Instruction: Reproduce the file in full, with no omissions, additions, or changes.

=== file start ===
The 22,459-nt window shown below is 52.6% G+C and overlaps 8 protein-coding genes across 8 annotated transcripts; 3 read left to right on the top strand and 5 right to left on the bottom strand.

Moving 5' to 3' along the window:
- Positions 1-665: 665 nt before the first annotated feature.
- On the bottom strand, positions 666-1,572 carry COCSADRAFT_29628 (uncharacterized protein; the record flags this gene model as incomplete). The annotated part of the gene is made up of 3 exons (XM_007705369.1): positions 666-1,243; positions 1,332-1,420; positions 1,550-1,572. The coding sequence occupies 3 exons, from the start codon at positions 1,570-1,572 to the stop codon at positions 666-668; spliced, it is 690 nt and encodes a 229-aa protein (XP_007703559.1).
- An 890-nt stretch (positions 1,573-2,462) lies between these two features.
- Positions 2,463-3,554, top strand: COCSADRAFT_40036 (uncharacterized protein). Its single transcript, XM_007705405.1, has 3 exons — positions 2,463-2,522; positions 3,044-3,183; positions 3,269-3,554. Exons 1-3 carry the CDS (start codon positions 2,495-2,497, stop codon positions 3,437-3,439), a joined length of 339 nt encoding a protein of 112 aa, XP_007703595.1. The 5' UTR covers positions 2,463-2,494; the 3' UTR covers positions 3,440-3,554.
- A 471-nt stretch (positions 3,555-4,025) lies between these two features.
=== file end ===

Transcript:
The 22,459-nt window shown below is 52.6% G+C and overlaps 8 protein-coding genes across 8 annotated transcripts; 3 read left to right on the top strand and 5 right to left on the bottom strand.

Moving 5' to 3' along the window:
- Positions 1-665: 665 nt before the first annotated feature.
- On the bottom strand, positions 666-1,572 carry COCSADRAFT_29628 (uncharacterized protein; the record flags this gene model as incomplete). The annotated part of the gene is made up of 3 exons (XM_007705369.1): positions 666-1,243; positions 1,332-1,420; positions 1,550-1,572. The coding sequence occupies 3 exons, from the start codon at positions 1,570-1,572 to the stop codon at positions 666-668; spliced, it is 690 nt and encodes a 229-aa protein (XP_007703559.1).
- An 890-nt stretch (positions 1,573-2,462) lies between these two features.
- Positions 2,463-3,554, top strand: COCSADRAFT_40036 (uncharacterized protein). Its single transcript, XM_007705405.1, has 3 exons — positions 2,463-2,522; positions 3,044-3,183; positions 3,269-3,554. Exons 1-3 carry the CDS (start codon positions 2,495-2,497, stop codon positions 3,437-3,439), a joined length of 339 nt encoding a protein of 112 aa, XP_007703595.1. The 5' UTR covers positions 2,463-2,494; the 3' UTR covers positions 3,440-3,554.
- A 471-nt stretch (positions 3,555-4,025) lies between these two features.